From October 2022
For Tanner Moussa and his younger sister, Mackenzie Lewis, fine furniture is in their blood. Their paternal grandfather, Stanley Moussa, founded Best Imports. Their uncle George Moussa founded Ambella Home Collection. And their father, Mark Moussa, launched Arteriors, his celebrated home design and lighting business, 35 years ago. “Everyone in our extended family here in Dallas has some sort of an entrepreneurial spirit,” Tanner says.
As he and his sister grew up, furniture and home design were a regular part of dinner table conversations. Beginning in middle school, Tanner and Mackenzie spent summers in the Arteriors warehouse, wiring lamps and working on the assembly line. They also traveled with their father on sourcing trips all over the world. When she was in college, Mackenzie and her dad spent two weeks in India. There, they shopped for antiques and precious stones and met with artisans who had passed their trades down through generations.
“India changed me,” Mackenzie says. After getting her degree in fine arts, she began working at Arteriors full time. It took her brother longer to make his way back to the family business. He spent a decade in New York, working in accounting and consulting. But he still traveled with his dad to trade shows. Eventually he asked himself, “Why push away something that is really in my blood?” Tanner first went to work for the online luxury home company One Kings Lane before returning to Dallas and Arteriors in 2019, right before COVID-19 struck.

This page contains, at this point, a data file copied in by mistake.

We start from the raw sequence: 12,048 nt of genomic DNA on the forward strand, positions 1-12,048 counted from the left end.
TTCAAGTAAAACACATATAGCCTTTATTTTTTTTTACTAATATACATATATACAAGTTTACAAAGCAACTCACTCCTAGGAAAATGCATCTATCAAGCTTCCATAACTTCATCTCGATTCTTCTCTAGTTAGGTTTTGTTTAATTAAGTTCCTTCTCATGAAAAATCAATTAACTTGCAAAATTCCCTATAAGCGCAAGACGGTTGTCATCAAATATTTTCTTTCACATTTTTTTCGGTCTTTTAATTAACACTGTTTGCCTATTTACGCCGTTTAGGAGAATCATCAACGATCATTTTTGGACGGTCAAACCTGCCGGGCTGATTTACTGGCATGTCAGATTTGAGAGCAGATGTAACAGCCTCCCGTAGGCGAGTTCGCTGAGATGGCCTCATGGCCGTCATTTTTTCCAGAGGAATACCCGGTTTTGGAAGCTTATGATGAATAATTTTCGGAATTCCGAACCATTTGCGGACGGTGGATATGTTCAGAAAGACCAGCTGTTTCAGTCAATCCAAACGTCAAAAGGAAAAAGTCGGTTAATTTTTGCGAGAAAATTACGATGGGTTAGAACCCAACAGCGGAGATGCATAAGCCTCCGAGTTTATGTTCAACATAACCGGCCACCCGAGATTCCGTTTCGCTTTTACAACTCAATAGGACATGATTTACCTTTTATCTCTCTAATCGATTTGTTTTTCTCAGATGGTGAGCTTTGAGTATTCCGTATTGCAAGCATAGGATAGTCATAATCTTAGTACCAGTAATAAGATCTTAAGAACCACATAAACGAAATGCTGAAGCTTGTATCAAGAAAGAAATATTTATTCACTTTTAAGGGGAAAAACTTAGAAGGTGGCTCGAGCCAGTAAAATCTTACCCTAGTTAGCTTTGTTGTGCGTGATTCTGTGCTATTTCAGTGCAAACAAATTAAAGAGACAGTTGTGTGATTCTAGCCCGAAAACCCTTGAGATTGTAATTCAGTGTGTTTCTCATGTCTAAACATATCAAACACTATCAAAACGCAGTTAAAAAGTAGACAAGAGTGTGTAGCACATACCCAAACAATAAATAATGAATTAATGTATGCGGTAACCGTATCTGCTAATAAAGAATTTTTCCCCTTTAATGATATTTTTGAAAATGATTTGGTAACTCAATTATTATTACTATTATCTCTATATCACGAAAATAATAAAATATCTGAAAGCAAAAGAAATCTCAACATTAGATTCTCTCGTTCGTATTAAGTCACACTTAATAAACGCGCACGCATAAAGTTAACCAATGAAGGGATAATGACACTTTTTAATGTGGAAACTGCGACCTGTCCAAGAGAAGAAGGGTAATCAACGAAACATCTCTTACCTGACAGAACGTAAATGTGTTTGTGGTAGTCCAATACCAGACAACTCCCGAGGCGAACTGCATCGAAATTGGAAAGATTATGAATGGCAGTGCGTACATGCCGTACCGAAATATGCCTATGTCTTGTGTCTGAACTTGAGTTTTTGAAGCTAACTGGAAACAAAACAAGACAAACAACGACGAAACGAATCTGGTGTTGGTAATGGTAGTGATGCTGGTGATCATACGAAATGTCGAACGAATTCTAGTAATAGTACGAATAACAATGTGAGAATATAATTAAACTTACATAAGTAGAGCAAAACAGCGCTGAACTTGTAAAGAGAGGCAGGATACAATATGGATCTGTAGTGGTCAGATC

The pandemic and the rise of virtual shopping, Tanner and Mackenzie say, convinced them it was the perfect time to break out on their own. They left Arteriors in September 2020, and last month they officially launched Mous, their new line of case goods, upholstered seating, and ceramics. The 27-piece collection, called Narrative Arc, draws from their many adventures around the world.
“Looking back at the pieces we’ve collected through our travels, the architecture we’ve been inspired by, the cultures we’ve been inspired by—it really was a fun process of figuring out what we wanted this first collection to look like,” Tanner says.
The goal is to pair design with functionality. The ivory vellum Diptych desk, for example, features smaller drawers for office supplies as well as a cabinet for larger items, such as a printer. They also wanted a “little element of surprise” in each piece, Mackenzie says. It could be utilizing two upholstery fabrics and an oak veneer in a chair or hiding an LED light inside the Cusp cabinet.
Mous’ small Design District–adjacent showroom is currently only open by appointment. But the siblings hope that their brand’s larger online presence will allow them to stay nimble and keep up with the changing needs and desires of customers.
“It’s been really rewarding and freeing,” Tanner says. “And it’s helped me and Mackenzie grow leaps and bounds with each other having to do this on our own.”
This story originally ran in the October issue of D Magazine with the headline, “Modern Family.” Write to [email protected].